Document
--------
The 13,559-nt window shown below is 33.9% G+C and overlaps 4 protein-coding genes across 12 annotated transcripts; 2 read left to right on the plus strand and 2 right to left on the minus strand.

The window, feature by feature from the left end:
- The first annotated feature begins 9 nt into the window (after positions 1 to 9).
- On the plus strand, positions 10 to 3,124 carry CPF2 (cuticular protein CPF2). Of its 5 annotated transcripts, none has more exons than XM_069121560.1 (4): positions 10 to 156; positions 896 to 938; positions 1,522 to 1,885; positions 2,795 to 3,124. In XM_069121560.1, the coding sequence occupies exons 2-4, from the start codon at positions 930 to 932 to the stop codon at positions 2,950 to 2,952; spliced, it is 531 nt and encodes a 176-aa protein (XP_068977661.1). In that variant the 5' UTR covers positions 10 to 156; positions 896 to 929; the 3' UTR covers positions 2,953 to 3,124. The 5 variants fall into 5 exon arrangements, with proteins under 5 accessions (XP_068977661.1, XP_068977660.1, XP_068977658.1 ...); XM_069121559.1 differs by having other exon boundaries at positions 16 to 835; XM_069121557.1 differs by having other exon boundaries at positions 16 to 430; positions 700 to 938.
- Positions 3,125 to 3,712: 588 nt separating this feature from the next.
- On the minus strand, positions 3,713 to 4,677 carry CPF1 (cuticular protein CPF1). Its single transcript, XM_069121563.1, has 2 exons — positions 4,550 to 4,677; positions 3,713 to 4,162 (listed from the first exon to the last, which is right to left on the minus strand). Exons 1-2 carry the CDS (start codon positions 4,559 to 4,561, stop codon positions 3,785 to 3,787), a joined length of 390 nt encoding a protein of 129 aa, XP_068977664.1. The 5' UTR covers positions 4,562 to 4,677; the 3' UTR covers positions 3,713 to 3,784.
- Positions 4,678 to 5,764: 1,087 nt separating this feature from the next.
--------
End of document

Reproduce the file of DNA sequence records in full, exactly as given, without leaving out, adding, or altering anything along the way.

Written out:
The 13,559-nt window shown below is 33.9% G+C and overlaps 4 protein-coding genes across 12 annotated transcripts; 2 read left to right on the plus strand and 2 right to left on the minus strand.

The window, feature by feature from the left end:
- The first annotated feature begins 9 nt into the window (after positions 1 to 9).
- On the plus strand, positions 10 to 3,124 carry CPF2 (cuticular protein CPF2). Of its 5 annotated transcripts, none has more exons than XM_069121560.1 (4): positions 10 to 156; positions 896 to 938; positions 1,522 to 1,885; positions 2,795 to 3,124. In XM_069121560.1, the coding sequence occupies exons 2-4, from the start codon at positions 930 to 932 to the stop codon at positions 2,950 to 2,952; spliced, it is 531 nt and encodes a 176-aa protein (XP_068977661.1). In that variant the 5' UTR covers positions 10 to 156; positions 896 to 929; the 3' UTR covers positions 2,953 to 3,124. The 5 variants fall into 5 exon arrangements, with proteins under 5 accessions (XP_068977661.1, XP_068977660.1, XP_068977658.1 ...); XM_069121559.1 differs by having other exon boundaries at positions 16 to 835; XM_069121557.1 differs by having other exon boundaries at positions 16 to 430; positions 700 to 938.
- Positions 3,125 to 3,712: 588 nt separating this feature from the next.
- On the minus strand, positions 3,713 to 4,677 carry CPF1 (cuticular protein CPF1). Its single transcript, XM_069121563.1, has 2 exons — positions 4,550 to 4,677; positions 3,713 to 4,162 (listed from the first exon to the last, which is right to left on the minus strand). Exons 1-2 carry the CDS (start codon positions 4,559 to 4,561, stop codon positions 3,785 to 3,787), a joined length of 390 nt encoding a protein of 129 aa, XP_068977664.1. The 5' UTR covers positions 4,562 to 4,677; the 3' UTR covers positions 3,713 to 3,784.
- Positions 4,678 to 5,764: 1,087 nt separating this feature from the next.